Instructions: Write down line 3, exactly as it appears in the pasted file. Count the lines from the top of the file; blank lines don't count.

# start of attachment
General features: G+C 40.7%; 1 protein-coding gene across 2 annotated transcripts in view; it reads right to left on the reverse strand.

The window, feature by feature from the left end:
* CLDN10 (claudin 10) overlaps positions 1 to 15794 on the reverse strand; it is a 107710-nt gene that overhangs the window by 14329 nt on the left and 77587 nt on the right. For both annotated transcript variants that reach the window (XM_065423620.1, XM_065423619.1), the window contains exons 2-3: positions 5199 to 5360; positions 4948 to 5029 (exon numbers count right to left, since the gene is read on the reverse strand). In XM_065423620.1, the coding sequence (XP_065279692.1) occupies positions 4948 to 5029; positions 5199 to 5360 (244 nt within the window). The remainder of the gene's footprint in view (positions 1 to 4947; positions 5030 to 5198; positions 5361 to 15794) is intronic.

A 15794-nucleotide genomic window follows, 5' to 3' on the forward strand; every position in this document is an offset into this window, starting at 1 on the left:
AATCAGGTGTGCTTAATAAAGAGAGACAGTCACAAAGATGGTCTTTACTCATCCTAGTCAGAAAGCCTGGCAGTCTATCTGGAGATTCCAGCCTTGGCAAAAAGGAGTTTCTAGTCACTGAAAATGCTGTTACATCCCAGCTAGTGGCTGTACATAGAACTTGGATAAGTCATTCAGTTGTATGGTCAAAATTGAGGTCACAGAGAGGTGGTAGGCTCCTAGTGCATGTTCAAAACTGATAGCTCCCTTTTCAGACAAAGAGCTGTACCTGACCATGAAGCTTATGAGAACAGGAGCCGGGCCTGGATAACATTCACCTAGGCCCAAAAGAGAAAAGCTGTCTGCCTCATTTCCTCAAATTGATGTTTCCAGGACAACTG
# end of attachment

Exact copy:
* CLDN10 (claudin 10) overlaps positions 1 to 15794 on the reverse strand; it is a 107710-nt gene that overhangs the window by 14329 nt on the left and 77587 nt on the right. For both annotated transcript variants that reach the window (XM_065423620.1, XM_065423619.1), the window contains exons 2-3: positions 5199 to 5360; positions 4948 to 5029 (exon numbers count right to left, since the gene is read on the reverse strand). In XM_065423620.1, the coding sequence (XP_065279692.1) occupies positions 4948 to 5029; positions 5199 to 5360 (244 nt within the window). The remainder of the gene's footprint in view (positions 1 to 4947; positions 5030 to 5198; positions 5361 to 15794) is intronic.